'The Love Guru' Fails to Achieve Enlightenment

"The Love Guru" (* * out of four) is enraptured by bathroom humor that doesn't even reach sophomoric standards. It's more on the level of preschool.

This send-up of feel-good, inspirational wisdom with a decidedly Indian flavor might have made a clever "Saturday Night Live" sketch. But as a movie, it's a silly spoof that is occasionally funny but grows tedious with excessive mugging and bad punning.

Mike Myers is Guru Pitka, a famous, and ridiculous, spiritual adviser who lives in the shadow of rival Deepak Chopra. He spouts meaningless gibberish disguised as profundities such as "I want you to go from nowhere to now here" and writes best sellers with such titles as I Know You Are, But What Am I?

One of the funnier recurring bits is his signature greeting: "Mariska Hargitay," a play on the Indian "Namaste." We hear him utter that line throughout the movie, and there is a funny scene in which celebrities parade through his ashram. First Jessica Simpson, then Val Kilmer and finally Hargitay herself. Pitka tells the star of :Law & Order: Special Victims Unit" about a new spiritual center he is opening in her name for "special victims."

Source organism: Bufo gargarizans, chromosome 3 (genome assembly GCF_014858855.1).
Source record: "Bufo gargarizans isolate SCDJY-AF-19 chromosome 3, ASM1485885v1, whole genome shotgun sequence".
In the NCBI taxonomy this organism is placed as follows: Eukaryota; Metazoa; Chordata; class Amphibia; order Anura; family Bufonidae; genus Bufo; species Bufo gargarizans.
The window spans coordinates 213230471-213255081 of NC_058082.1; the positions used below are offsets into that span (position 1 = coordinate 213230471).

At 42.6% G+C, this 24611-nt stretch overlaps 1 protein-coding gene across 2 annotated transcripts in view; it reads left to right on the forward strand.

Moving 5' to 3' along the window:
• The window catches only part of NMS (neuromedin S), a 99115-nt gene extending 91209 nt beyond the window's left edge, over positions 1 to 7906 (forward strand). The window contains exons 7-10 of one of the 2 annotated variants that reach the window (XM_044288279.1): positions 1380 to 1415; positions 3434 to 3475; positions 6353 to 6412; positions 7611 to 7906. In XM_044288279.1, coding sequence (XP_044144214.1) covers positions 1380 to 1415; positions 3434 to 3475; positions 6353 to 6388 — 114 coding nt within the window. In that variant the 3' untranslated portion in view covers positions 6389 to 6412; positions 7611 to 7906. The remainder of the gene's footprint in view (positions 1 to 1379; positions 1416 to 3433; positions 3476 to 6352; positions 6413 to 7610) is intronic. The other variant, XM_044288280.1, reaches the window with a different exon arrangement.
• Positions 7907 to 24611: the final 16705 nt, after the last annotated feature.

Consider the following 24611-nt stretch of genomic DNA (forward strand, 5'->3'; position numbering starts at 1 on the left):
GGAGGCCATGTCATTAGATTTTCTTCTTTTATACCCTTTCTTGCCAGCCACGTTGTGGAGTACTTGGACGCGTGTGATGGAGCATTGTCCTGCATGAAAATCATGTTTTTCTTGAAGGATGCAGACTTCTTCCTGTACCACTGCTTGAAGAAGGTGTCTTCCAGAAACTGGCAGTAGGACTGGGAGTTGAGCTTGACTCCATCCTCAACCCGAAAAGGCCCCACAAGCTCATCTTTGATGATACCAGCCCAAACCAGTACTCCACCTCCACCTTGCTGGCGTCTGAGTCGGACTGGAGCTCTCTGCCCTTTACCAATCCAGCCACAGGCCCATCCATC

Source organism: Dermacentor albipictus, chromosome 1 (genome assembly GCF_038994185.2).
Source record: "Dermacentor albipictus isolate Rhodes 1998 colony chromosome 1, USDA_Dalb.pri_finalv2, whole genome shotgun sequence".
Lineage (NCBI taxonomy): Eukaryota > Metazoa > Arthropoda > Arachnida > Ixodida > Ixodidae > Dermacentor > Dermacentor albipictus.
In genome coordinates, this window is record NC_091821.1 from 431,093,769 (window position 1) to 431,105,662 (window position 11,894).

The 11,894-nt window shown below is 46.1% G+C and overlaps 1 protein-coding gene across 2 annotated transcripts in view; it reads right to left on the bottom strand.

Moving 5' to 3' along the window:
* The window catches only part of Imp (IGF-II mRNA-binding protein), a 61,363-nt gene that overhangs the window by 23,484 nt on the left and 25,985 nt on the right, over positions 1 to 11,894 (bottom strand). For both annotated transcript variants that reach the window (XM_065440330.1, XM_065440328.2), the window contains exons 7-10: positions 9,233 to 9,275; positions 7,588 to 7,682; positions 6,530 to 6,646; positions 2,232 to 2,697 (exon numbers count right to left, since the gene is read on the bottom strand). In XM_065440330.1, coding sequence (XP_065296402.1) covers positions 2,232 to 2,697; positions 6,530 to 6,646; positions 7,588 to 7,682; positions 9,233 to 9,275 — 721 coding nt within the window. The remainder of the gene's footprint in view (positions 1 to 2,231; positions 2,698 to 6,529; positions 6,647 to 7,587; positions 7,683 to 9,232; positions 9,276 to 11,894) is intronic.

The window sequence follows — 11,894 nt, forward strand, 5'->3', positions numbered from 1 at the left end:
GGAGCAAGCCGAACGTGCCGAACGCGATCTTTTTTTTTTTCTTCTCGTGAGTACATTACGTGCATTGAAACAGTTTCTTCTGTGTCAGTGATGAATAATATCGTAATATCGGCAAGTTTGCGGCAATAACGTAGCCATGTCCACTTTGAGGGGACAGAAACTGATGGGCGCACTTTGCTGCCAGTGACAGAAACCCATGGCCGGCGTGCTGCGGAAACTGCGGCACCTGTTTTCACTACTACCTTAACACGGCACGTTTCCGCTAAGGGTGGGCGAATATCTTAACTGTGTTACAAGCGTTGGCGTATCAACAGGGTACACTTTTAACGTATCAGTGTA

There are goofy laughs like this one, but the plot is forced and inane, combining hockey, romance and a crackpot blend of pop psychology and Eastern philosophy.

Pitka was American born but raised in an Indian ashram by the venerable guru Tugginmypuddha (a cross-eyed Ben Kingsley with a great accent, but he's given some of the movie's least funny lines). Pitka is promised a slot on Oprah's show -- and a chance to eclipse Chopra's fame -- if he can reunite Toronto Maple Leafs star Darren Roanoke (Romany Malco), dubbed the "Tiger Woods of hockey," with his estranged wife Prudence (Meagan Good).

It seems that Darren has been in a slump since Prudence hooked up with "L.A. Kings" goalie Jacques "Le Coq" Grande (a funny Justin Timberlake with a hilarious French Canadian accent). "Maple Leafs" owner Jane Bullard (Jessica Alba) has commissioned Pitka to work his magic and get Roanoke back on track so the team can win "Stanley's Cup," as Pitka calls it.

Myers regular Verne Troyer is the butt of far too many unfunny jokes. And speaking of tired gags, isn't it time to retire the old kick-to-the-crotch joke? Also, Myers seems hellbent on seeing how many penis jokes he can work into a movie.

The works of Chopra and others like him do have comic potential, as does the public appetite for inspirational quick fixes. "The Love Guru" starts out with some promise but devolves into a Myers vanity project, enlivened by a few belly laughs and some humorous Bollywood musical spoofs. (Rated PG-13 for crude and sexual content throughout, language, some comic violence and drug references. Running time: 1 hour, 28 minutes. Opens in select theaters tonight and nationwide Friday.)